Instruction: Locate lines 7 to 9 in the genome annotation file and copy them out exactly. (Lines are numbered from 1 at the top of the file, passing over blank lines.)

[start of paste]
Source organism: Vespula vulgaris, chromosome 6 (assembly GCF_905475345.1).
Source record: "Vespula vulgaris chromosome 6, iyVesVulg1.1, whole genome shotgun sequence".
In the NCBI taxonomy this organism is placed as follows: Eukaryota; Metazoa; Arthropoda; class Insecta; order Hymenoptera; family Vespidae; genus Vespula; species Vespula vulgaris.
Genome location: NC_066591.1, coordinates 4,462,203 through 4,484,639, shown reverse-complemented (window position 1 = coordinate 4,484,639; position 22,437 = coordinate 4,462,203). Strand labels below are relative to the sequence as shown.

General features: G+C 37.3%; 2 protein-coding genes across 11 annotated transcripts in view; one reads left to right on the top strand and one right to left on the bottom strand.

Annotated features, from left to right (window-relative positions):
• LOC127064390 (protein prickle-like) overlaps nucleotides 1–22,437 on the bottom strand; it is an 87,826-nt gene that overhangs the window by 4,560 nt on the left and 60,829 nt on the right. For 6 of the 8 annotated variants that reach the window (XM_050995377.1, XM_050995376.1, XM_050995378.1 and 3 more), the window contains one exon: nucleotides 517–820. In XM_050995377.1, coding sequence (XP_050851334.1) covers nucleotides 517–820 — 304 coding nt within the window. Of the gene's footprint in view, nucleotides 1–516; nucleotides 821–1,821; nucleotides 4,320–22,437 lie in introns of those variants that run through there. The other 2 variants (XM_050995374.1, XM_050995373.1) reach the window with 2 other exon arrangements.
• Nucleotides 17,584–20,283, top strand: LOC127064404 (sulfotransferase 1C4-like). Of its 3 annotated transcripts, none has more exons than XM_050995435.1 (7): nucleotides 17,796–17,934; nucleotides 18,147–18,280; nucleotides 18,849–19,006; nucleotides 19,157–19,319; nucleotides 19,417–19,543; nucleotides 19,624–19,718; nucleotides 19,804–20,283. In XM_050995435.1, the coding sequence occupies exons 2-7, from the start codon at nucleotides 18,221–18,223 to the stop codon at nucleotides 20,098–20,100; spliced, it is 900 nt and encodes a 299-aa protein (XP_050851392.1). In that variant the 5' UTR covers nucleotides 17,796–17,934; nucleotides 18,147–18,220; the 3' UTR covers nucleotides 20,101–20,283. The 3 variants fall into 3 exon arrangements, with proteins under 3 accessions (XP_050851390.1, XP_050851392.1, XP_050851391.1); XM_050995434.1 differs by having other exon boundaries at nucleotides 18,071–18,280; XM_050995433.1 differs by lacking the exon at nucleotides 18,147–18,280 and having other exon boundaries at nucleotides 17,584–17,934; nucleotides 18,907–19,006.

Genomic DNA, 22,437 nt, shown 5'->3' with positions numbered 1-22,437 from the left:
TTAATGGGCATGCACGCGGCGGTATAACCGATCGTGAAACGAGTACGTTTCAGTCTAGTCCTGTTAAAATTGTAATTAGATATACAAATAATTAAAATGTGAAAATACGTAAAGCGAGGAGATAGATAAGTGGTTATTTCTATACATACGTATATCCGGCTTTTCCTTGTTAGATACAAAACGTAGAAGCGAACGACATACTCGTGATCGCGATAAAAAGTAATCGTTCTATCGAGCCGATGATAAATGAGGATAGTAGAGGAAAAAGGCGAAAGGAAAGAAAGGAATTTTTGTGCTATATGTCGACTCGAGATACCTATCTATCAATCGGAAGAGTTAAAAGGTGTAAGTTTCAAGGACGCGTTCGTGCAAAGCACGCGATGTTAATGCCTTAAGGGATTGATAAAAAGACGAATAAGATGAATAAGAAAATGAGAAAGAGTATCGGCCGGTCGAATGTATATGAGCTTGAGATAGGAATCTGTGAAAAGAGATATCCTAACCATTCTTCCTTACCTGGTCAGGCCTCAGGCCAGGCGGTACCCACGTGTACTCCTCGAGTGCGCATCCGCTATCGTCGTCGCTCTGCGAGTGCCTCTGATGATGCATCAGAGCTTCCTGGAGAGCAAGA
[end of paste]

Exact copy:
• LOC127064390 (protein prickle-like) overlaps nucleotides 1–22,437 on the bottom strand; it is an 87,826-nt gene that overhangs the window by 4,560 nt on the left and 60,829 nt on the right. For 6 of the 8 annotated variants that reach the window (XM_050995377.1, XM_050995376.1, XM_050995378.1 and 3 more), the window contains one exon: nucleotides 517–820. In XM_050995377.1, coding sequence (XP_050851334.1) covers nucleotides 517–820 — 304 coding nt within the window. Of the gene's footprint in view, nucleotides 1–516; nucleotides 821–1,821; nucleotides 4,320–22,437 lie in introns of those variants that run through there. The other 2 variants (XM_050995374.1, XM_050995373.1) reach the window with 2 other exon arrangements.
• Nucleotides 17,584–20,283, top strand: LOC127064404 (sulfotransferase 1C4-like). Of its 3 annotated transcripts, none has more exons than XM_050995435.1 (7): nucleotides 17,796–17,934; nucleotides 18,147–18,280; nucleotides 18,849–19,006; nucleotides 19,157–19,319; nucleotides 19,417–19,543; nucleotides 19,624–19,718; nucleotides 19,804–20,283. In XM_050995435.1, the coding sequence occupies exons 2-7, from the start codon at nucleotides 18,221–18,223 to the stop codon at nucleotides 20,098–20,100; spliced, it is 900 nt and encodes a 299-aa protein (XP_050851392.1). In that variant the 5' UTR covers nucleotides 17,796–17,934; nucleotides 18,147–18,220; the 3' UTR covers nucleotides 20,101–20,283. The 3 variants fall into 3 exon arrangements, with proteins under 3 accessions (XP_050851390.1, XP_050851392.1, XP_050851391.1); XM_050995434.1 differs by having other exon boundaries at nucleotides 18,071–18,280; XM_050995433.1 differs by lacking the exon at nucleotides 18,147–18,280 and having other exon boundaries at nucleotides 17,584–17,934; nucleotides 18,907–19,006.

Genomic DNA, 22,437 nt, shown 5'->3' with positions numbered 1-22,437 from the left: